Coco Chanel said “Before you leave the house, look in the mirror and remove one accessory.” Nobody needs to hear this more than I do, except I look in the mirror and go “Nah, it’s fabulous!” and maybe throw on a hat or a scarf before I leave.
My mother says I was always a fussy dresser. She abandoned the task to me when I was 2 because I complained about her lack of style. I knew which barrettes went with which dress, and when ruffled socks were appropriate, and when the tights with embroidered hearts would serve better. It was 1984: I was a material girl living in a material world.
Today I have a jewelry collection that’s taking over my house. I refer to it as “my sparkle wall” but only tradition keeps me from rightfully pluralizing it. Sean buys me diamonds and sapphires on birthdays and anniversaries and sometimes just on Tuesdays, but when I treat myself, it’s costume jewelry all the way, the bigger the better. I think Superbowl rings are modest. I think wrestling championship belts are understated. The dress doesn’t matter half as much as the height of the heels and the rhinestones on my cocktail ring. You know you have a problem when you’re at the store and the cashier asks “Are you a stylist?” It’s probably easier just nod yes and pretend these are for 20 models to wear in a magazine spread – maybe I’d even get a discount – but no, honey, these are all for me.
I met my match – no, my better – recently when I watched a documentary entitled Iris. Iris Apfel is an American businesswoman, interior designer, and fashion icon. She and her husband Carl travelled the world to discover unique items and get inspiration for their textile business, and they did restoration work at the White House for 9 presidents, from Truman to Clinton (Jackie O. preferred the “Frenchie” stuff, disappointingly).
Iris is known on the streets of New York for her distinctive style. Always with a pair of oversized owlish eyeglasses, she layers on jewelry in a way I can only admire but never emulate. It’s amazing to me that her 90-something year old arms can support the weight of so many chunky bracelets. The Costume Institute at the Metropolitan Museum of Art is so enamoured with her style, they put together an exhibition entitled Rare Bird: The Irreverent Iris Apfel. It was curated it with selections from her wardrobe and her accessories, and styled, of course, by Iris herself. Because Iris knows best. When the rest of the world is thinking “too much!” Iris is only getting started – and she’s right.
Iris isn’t just a fashion inspiration (or a “geriatric starlet” as she would say) – she’s an inspiration inspiration. The woman is 94 and still going strong. The documentary was done by Albert Maysles, who passed away earlier this year, just a month shy of the film’s release. And Carl sadly passed away in August, just three days shy of what would have been his 101st birthday. But these are all people living fully into their golden years, still being fabulous in whatever capacity they’re capable of. That really emboldens me. And I just like that she’s an outside the box thinker. And that her style reflects her upbeat personality. She looks different from everyone around her, and that takes courage.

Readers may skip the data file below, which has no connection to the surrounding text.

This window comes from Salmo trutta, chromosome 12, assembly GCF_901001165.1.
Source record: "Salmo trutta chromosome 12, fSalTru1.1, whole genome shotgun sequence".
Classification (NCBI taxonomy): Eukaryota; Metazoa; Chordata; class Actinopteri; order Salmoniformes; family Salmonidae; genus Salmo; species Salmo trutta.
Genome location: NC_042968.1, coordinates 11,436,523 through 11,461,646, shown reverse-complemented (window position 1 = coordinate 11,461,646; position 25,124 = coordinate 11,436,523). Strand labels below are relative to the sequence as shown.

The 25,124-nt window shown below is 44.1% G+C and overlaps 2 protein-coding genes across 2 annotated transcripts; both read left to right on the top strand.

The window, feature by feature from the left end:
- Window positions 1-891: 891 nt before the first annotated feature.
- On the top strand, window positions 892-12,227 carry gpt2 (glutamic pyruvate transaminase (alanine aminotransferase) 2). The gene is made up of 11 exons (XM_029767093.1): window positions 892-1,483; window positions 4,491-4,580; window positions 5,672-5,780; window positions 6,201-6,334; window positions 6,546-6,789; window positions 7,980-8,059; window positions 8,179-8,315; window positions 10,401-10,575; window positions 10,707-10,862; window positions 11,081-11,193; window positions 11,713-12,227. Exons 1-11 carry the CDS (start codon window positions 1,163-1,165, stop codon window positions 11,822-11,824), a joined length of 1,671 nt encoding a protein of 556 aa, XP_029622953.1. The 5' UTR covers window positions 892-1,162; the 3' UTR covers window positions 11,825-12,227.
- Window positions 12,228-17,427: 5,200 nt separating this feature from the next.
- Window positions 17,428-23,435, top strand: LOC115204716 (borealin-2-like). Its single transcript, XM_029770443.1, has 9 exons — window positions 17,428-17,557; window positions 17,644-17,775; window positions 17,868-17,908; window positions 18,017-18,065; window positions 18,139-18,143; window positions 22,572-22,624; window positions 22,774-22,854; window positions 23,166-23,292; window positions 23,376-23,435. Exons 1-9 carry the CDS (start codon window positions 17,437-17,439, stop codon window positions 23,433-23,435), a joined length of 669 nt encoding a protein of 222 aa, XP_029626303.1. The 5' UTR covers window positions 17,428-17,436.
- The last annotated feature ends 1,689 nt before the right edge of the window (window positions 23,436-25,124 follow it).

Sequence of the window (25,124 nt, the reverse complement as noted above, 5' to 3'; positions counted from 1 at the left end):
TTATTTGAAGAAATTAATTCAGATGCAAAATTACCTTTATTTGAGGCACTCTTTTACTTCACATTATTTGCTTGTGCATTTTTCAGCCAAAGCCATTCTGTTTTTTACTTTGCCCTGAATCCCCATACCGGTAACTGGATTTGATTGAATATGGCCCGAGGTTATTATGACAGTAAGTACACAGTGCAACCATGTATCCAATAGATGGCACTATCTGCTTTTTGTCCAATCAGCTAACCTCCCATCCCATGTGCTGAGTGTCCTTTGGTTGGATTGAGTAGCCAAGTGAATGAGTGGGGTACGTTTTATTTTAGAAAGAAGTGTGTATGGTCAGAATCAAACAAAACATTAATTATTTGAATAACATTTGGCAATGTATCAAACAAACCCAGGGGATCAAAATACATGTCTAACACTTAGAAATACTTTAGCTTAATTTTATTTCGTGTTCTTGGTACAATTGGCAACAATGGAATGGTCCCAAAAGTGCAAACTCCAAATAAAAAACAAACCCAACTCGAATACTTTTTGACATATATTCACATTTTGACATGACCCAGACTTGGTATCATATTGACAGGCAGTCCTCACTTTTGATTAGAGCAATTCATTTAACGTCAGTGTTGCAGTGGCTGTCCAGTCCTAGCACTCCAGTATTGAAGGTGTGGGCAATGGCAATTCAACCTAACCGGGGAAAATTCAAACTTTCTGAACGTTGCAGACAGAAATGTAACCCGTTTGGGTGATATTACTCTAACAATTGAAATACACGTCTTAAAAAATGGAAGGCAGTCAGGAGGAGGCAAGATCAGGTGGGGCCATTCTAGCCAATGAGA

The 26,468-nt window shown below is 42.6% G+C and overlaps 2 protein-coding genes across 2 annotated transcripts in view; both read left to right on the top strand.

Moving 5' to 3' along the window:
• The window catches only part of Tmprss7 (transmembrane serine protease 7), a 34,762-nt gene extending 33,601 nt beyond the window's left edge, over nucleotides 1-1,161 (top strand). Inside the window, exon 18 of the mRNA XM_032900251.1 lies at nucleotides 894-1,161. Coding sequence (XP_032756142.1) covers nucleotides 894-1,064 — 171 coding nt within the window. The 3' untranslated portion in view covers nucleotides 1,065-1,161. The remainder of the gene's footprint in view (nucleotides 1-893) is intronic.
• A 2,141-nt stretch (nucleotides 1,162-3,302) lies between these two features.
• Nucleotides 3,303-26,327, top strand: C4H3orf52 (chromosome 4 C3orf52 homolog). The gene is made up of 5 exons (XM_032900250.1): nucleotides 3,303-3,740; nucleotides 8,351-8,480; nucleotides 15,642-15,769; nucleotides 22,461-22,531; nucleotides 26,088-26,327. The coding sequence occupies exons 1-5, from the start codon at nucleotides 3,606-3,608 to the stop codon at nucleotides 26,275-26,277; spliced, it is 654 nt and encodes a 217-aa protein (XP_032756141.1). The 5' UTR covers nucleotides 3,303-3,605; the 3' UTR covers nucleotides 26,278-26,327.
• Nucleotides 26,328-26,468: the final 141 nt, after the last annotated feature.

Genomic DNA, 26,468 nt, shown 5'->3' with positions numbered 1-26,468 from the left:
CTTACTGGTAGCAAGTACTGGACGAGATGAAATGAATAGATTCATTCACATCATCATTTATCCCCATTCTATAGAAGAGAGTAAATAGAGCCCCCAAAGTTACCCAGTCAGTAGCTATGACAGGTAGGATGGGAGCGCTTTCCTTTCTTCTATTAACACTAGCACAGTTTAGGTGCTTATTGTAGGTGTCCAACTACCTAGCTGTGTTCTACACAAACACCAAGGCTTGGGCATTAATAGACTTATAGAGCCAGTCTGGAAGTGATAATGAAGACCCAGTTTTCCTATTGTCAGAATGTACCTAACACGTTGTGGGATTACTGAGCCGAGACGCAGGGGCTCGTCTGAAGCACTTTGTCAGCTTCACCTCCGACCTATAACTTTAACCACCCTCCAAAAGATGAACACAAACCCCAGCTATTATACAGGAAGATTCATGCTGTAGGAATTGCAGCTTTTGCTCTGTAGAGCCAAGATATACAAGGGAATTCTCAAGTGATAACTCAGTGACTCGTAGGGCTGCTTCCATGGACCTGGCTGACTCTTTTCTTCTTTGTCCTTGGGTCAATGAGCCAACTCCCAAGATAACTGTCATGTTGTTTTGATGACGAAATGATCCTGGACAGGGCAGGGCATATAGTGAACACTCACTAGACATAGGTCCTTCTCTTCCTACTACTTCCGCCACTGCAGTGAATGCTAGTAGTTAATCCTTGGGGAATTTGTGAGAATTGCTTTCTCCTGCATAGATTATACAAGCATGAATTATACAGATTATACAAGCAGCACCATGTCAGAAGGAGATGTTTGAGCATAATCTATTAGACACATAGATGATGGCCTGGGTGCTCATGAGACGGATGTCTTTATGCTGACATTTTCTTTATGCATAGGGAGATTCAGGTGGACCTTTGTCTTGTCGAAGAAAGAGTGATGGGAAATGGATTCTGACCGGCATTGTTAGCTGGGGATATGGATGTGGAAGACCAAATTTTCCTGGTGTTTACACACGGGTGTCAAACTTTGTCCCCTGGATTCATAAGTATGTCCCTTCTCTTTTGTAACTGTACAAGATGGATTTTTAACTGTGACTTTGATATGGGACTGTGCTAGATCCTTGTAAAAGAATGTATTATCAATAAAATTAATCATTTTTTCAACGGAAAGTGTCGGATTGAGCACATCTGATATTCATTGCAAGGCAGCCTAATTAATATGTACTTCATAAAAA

She reminds me somewhat of Sean’s Granny, who is a fun and salty lady with her own unique style. Granny dresses exclusively in purple. I’m not even sure what store you go to for the purple pants, but she’s got em. How old do you have to be before you can just start doing that, I wonder? Granny is nearly 92 and as I’m new to the family, I’ve never known her any other way. She’s a great accessorizer to boot, and I know she sees a kindred spirit in me. Sean’s family is otherwise very traditional, they all look like they’ve stopped out of a Sears catalogue, and I’m just a very square peg to their very round holes. But both of his nonagenerian grandmothers have embraced me in ways no one else could. Granny has asked that I leave my jewelry collection to her in my will. Grandma likes to report back to her caregiver what outrageous hair colour I’m sporting on any given visit. Both will search me top to bottom for fresh ink. They were overjoyed when I sauntered down the aisle in black and fuchsia where there should only have been white. So maybe as you age, you become more yourself. More accepting of yourself, and less influenced by the opinions or judgements of others. And it’s that attitude that I like the best, in my adopted grandmothers, and in Iris Apfel, the star of a fascinating documentary you should look up on Netflix if you haven’t already, because they haven’t made one about Granny (yet).
Who’s the fashion plate in your family?